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If a polynomial $P(x)=x^3+Ax^2+Bx+C$ has three real roots at least two of which are distinct, prove that $A^2+B^2+18C>0$.
[sp]Let $a,b,c$ be the three (real) roots of $P(x)$. Then $A = -(a+b+c)$, $B = bc+ca+ab$ and $C = -abc$. So we want to prove that $$(a+b+c)^2 + (bc+ca+ab)^2 + 18abc > 0.$$anemone said:If a polynomial $P(x)=x^3+Ax^2+Bx+C$ has three real roots at least two of which are distinct, prove that $A^2+B^2+18C>0$.
Opalg said:[sp]Let $a,b,c$ be the three (real) roots of $P(x)$. Then $A = -(a+b+c)$, $B = bc+ca+ab$ and $C = -abc$. So we want to prove that $$(a+b+c)^2 + (bc+ca+ab)^2 + 18abc > 0.$$
Let $m = (abc)^{1/3}$ be the geometric mean of $a,b,c$. Since those numbers are not all equal, the AM-GM inequality is strict, so that $a+b+c > 3m$. For the same reason, $bc+ca+ab > 3m^2$. Therefore $$(a+b+c)^2 + (bc+ca+ab)^2 + 18abc > 9m^2 + 9m^4 + 18m^3 = 9m^2(1-m)^2 \geqslant0.$$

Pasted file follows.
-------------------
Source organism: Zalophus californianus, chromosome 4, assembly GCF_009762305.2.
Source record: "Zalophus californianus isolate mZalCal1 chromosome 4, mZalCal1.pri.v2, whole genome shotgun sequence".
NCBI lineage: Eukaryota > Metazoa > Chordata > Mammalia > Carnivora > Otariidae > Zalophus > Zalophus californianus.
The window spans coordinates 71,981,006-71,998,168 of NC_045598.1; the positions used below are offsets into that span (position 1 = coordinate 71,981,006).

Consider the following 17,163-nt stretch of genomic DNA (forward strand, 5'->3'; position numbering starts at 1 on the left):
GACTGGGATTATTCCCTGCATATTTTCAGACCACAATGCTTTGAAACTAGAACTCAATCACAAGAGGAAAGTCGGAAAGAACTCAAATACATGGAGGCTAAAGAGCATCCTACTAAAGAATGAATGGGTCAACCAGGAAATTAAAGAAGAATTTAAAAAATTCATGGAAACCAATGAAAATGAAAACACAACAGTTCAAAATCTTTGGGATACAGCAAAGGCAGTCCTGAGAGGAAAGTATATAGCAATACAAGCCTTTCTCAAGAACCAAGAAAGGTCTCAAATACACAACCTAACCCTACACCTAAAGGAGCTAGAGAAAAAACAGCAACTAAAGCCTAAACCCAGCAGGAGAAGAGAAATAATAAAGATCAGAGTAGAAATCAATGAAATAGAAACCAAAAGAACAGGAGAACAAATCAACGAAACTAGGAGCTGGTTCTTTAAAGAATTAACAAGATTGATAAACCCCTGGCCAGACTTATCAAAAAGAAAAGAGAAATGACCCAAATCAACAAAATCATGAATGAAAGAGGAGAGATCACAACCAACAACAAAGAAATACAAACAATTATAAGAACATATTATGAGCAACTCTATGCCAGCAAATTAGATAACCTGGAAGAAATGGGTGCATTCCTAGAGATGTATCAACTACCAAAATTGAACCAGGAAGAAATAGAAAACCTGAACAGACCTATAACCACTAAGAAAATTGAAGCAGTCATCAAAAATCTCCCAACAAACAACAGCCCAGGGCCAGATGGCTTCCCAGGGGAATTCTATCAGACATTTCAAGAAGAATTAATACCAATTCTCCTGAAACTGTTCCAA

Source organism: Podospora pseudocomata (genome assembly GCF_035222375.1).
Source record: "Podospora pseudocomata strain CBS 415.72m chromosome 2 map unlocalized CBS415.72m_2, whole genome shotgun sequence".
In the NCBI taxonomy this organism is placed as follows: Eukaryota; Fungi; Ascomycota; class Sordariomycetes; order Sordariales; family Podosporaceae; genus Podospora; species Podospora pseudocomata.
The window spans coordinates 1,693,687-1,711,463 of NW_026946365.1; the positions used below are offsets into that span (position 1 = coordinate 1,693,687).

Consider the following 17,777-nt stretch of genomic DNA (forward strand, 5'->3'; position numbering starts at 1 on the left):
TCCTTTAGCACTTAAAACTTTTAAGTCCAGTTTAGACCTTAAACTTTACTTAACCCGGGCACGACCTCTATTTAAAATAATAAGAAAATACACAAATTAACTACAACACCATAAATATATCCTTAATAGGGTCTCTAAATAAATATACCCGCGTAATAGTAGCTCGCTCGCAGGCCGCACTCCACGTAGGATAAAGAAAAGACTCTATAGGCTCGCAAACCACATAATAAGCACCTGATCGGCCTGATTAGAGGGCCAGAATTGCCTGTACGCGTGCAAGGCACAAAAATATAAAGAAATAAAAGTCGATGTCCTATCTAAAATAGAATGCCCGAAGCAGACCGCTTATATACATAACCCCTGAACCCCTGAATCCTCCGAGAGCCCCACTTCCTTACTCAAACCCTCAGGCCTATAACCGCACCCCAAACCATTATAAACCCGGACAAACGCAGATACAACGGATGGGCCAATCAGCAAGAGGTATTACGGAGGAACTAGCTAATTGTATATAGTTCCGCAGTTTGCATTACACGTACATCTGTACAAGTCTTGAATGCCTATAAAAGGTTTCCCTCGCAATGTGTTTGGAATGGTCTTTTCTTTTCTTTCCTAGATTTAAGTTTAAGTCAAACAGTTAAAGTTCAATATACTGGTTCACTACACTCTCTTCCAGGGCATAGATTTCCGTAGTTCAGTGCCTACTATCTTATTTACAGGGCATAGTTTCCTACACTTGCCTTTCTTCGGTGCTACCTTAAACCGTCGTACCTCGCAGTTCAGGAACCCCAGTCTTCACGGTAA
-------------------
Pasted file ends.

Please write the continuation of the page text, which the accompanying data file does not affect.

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[sp]Good point – I completely overlooked that. However, if one or three of the roots are negative then $C$ will be positive, so the inequality $A^2+B^2+18C>0$ will certainly hold. So the remaining case to deal with is if two of the roots are negative and the third one is positive. I'll have to think about that ... .kaliprasad said:Hello Opalg
Cannot apply AM-GM inequality as a,b,c are not positive
Opalg said:[sp]
Edit:
[sp]The polynomial $x^3 + x^2 - x - 1 = (x+1)^2(x-1)$ has $A=1$, $B=C=-1$, and $A^2 + B^2 + 18C = -16 <0$. So I think that the problem probably needed an extra condition to exclude the case where two of the roots are negative.
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